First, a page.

The Island of Crossed Destinies : human and other-than-human perspectives in Afro-Cuban divination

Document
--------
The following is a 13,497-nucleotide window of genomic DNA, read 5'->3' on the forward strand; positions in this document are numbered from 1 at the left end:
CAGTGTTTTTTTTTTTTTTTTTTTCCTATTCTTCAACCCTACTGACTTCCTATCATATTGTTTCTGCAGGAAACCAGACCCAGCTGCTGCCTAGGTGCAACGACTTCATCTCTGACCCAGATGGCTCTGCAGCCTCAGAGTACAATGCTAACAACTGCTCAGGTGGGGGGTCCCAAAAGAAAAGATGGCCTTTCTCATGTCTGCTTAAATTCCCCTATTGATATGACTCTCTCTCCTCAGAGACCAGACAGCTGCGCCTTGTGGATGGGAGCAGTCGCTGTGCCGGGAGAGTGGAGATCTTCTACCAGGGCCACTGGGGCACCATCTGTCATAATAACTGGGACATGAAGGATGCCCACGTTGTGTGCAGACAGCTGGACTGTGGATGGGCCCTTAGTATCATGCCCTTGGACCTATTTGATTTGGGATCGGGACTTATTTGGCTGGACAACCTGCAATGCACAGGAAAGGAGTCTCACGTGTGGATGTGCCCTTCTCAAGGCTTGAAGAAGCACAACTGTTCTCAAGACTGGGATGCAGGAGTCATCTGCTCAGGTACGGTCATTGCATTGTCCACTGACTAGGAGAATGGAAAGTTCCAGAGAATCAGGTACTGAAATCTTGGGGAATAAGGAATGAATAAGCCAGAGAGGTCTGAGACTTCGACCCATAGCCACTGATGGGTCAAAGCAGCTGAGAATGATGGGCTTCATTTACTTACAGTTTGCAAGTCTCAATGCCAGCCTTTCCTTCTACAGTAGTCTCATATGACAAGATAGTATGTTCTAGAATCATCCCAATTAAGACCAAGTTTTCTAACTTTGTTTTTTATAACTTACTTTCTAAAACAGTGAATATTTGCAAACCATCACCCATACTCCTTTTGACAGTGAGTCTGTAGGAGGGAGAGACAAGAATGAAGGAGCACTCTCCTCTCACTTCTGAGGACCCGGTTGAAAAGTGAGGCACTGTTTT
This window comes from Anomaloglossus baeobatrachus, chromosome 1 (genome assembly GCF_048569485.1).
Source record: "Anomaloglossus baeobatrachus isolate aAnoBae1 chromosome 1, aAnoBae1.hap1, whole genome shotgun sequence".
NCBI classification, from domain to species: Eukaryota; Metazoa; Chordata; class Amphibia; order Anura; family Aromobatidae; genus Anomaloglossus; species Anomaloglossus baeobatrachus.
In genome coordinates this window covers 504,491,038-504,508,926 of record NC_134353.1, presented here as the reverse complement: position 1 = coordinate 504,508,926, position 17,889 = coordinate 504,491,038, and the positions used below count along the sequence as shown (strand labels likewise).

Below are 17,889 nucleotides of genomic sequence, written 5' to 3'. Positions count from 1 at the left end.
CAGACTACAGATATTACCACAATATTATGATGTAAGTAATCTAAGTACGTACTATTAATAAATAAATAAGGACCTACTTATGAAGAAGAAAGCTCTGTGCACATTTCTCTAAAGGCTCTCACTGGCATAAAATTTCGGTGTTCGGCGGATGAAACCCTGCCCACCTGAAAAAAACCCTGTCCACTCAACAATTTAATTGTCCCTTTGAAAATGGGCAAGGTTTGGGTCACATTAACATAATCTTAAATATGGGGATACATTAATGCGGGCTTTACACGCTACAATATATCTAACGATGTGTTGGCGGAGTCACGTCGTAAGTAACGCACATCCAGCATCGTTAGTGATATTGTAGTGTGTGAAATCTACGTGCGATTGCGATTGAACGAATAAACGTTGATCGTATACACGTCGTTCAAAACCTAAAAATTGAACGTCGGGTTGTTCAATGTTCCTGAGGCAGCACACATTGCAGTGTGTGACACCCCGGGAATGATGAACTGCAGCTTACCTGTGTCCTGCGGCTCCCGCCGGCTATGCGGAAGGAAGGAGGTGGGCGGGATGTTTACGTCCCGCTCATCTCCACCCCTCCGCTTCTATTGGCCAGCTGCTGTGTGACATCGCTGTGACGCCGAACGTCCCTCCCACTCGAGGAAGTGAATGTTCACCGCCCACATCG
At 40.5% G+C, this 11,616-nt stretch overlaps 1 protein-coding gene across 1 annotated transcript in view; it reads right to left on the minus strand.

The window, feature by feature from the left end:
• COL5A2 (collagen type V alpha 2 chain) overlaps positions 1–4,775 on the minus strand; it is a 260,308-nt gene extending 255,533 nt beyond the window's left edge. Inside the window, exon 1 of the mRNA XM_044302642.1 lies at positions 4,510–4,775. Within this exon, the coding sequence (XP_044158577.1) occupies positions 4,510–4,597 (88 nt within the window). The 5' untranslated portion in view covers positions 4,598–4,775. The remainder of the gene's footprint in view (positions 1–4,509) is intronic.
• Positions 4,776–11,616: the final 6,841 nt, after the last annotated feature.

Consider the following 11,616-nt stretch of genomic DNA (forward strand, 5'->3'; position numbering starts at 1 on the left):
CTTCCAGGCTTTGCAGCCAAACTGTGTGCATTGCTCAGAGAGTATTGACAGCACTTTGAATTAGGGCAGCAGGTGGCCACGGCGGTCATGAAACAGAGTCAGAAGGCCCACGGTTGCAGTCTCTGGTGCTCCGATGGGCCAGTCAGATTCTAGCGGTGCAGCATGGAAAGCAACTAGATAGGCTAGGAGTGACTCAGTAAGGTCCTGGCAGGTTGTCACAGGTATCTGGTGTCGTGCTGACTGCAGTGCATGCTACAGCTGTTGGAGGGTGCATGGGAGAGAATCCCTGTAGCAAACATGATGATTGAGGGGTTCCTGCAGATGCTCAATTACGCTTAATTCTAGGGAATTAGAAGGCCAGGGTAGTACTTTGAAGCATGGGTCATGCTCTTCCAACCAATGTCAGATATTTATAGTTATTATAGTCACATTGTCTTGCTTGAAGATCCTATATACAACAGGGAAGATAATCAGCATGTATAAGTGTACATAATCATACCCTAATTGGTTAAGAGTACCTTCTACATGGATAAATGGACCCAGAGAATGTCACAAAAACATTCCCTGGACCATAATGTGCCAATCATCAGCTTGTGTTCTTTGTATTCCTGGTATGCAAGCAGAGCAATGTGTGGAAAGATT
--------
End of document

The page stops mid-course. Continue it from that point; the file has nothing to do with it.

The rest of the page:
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This thesis focuses on the significance and articulation of divinatory practices in Cuba a place where a number of different religious traditions (mainly of African and European origins) have come to coexist. Reflecting on the particularities of my ethnography, I concentrate on three such traditions: Ocha/Ifá, Palo Monte and Espiritismo. However, rather than engaging with them as different ‘traditions’ or assuming their syncretic character, I attempt to explore the way in which they constitute distinct but related perspectives on human destiny or, as my friends and informants put it, on people’s ‘path’ (camino) perspectives, that is, which continuously constitute and recalibrate each other. Echoing the work of authors such as Eduardo Viveiros de Castro, I try to illustrate the nature of these perspectives by bringing to the fore the ways in which different divinatory practices instantiate and embody the efficacy or ‘point of view’ of different ‘other-than-human’ beings be they deities or the dead. Thus, while in the case of Ocha/Ifá and its oracles, I concentrate on the relation between ‘humans’ and the orichas (deities), my discussion of divinatory practices within Palo Monte and Espiritismo places the emphasis on the relation between ‘humans’ and various kinds of the dead (muertos). Treating these relations as an exchange of perspectives between ‘humans’ and ‘other-than-human’ entities, I argue for the need to focus on ‘ontology’ and the indigenous understanding of these entities’ ‘nature’ in order to avoid both ‘reductionist’ and ‘constructivist’ renderings of divination; in other words, to avoid the theoretical limits of ‘syncretic’ or ‘purist’ readings of the (Afro-)Cuban spirit world and its efficacy. This emphasis on ‘ontology’ leads me to construe divination as ‘perspectivism’ and to treat it as both a theoretical strategy and an ethnographic challenge.